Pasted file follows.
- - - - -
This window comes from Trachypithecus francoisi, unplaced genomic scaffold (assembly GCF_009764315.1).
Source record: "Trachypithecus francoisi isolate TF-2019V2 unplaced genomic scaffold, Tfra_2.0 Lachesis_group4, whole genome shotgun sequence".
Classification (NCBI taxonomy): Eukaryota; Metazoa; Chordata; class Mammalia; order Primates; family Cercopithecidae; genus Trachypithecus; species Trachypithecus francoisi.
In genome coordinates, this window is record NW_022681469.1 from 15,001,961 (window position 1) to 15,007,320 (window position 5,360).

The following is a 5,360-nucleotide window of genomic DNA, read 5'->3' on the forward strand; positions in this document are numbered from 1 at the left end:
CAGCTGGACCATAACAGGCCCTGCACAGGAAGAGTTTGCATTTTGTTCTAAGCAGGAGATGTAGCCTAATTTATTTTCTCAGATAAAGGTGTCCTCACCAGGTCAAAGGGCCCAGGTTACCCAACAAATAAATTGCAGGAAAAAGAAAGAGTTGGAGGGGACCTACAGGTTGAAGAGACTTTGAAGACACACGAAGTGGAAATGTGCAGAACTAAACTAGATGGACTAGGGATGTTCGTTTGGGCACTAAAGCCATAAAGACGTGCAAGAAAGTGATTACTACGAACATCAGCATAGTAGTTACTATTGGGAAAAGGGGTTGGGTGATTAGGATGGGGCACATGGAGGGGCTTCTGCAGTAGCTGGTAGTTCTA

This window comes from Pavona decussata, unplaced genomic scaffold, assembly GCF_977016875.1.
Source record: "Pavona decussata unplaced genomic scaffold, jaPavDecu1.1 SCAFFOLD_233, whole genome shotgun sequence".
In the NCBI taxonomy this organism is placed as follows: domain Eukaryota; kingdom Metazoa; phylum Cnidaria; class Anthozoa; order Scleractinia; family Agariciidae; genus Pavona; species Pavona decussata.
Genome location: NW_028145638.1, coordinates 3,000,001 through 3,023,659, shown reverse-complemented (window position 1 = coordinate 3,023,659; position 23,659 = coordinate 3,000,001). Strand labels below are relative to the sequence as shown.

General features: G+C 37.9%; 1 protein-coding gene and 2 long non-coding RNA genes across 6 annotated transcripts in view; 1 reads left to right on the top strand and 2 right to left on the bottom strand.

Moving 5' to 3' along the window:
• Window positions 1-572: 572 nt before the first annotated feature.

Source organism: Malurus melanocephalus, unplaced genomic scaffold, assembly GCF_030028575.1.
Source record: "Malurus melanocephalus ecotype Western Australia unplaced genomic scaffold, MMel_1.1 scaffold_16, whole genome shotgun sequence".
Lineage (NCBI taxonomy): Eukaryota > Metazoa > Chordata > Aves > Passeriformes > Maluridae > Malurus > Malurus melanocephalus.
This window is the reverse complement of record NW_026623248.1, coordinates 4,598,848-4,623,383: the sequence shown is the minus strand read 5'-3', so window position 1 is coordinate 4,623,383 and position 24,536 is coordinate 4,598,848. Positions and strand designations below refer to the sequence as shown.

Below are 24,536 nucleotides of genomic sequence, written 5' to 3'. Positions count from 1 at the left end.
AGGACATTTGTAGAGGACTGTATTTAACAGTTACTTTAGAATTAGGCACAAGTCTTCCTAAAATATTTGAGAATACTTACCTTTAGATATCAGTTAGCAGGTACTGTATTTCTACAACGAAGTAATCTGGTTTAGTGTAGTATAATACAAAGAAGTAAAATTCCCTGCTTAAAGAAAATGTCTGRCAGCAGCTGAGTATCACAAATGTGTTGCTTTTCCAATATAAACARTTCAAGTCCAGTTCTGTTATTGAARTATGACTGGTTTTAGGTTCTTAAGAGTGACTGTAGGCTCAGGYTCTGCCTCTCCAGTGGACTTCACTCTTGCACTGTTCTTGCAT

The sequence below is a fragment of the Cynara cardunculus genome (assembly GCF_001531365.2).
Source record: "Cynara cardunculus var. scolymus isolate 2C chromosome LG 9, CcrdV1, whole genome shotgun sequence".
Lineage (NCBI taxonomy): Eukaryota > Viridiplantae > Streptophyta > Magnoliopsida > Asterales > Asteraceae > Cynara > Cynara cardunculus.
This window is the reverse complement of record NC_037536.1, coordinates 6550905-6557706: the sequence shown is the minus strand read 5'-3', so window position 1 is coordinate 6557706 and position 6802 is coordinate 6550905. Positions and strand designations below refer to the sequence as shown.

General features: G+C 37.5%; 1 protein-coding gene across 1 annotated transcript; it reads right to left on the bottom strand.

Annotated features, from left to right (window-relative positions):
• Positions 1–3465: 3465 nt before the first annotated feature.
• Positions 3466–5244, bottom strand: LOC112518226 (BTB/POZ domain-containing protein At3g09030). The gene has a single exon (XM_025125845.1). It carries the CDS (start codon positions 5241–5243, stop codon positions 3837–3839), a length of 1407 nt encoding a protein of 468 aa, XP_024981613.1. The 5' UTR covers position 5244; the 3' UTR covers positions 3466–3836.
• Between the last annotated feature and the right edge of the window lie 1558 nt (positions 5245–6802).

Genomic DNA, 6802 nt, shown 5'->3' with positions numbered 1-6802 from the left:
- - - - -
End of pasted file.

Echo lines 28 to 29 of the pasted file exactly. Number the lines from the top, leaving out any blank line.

• Between the last annotated feature and the right edge of the window lie 1558 nt (positions 5245–6802).

Genomic DNA, 6802 nt, shown 5'->3' with positions numbered 1-6802 from the left: